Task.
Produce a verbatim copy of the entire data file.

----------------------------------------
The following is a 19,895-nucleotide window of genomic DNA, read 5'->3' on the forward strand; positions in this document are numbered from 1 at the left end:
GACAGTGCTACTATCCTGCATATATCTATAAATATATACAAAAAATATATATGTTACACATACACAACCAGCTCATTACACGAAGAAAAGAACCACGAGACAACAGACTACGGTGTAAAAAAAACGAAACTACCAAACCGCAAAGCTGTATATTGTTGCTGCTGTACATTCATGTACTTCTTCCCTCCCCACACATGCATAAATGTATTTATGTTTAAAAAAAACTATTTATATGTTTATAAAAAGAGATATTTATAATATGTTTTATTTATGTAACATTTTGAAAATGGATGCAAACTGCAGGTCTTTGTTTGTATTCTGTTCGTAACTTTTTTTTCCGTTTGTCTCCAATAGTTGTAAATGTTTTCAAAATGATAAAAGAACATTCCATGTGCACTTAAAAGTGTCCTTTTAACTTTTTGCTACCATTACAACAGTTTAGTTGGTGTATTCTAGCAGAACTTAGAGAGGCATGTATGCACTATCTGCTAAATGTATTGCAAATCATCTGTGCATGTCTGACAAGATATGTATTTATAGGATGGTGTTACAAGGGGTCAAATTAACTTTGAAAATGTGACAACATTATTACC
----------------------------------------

The following is a 19,895-nucleotide window of genomic DNA, read 5'->3' on the forward strand; positions in this document are numbered from 1 at the left end:
GACAGTGCTACTATCCTGCATATATCTATAAATATATACAAAAAATATATATGTTACACATACACAACCAGCTCATTACACGAAGAAAAGAACCACGAGACAACAGACTACGGTGTAAAAAAAACGAAACTACCAAACCGCAAAGCTGTATATTGTTGCTGCTGTACATTCATGTACTTCTTCCCTCCCCACACATGCATAAATGTATTTATGTTTAAAAAAAACTATTTATATGTTTATAAAAAGAGATATTTATAATATGTTTTATTTATGTAACATTTTGAAAATGGATGCAAACTGCAGGTCTTTGTTTGTATTCTGTTCGTAACTTTTTTTTCCGTTTGTCTCCAATAGTTGTAAATGTTTTCAAAATGATAAAAGAACATTCCATGTGCACTTAAAAGTGTCCTTTTAACTTTTTGCTACCATTACAACAGTTTAGTTGGTGTATTCTAGCAGAACTTAGAGAGGCATGTATGCACTATCTGCTAAATGTATTGCAAATCATCTGTGCATGTCTGACAAGATATGTATTTATAGGATGGTGTTACAAGGGGTCAAATTAACTTTGAAAATGTGACAACATTATTACC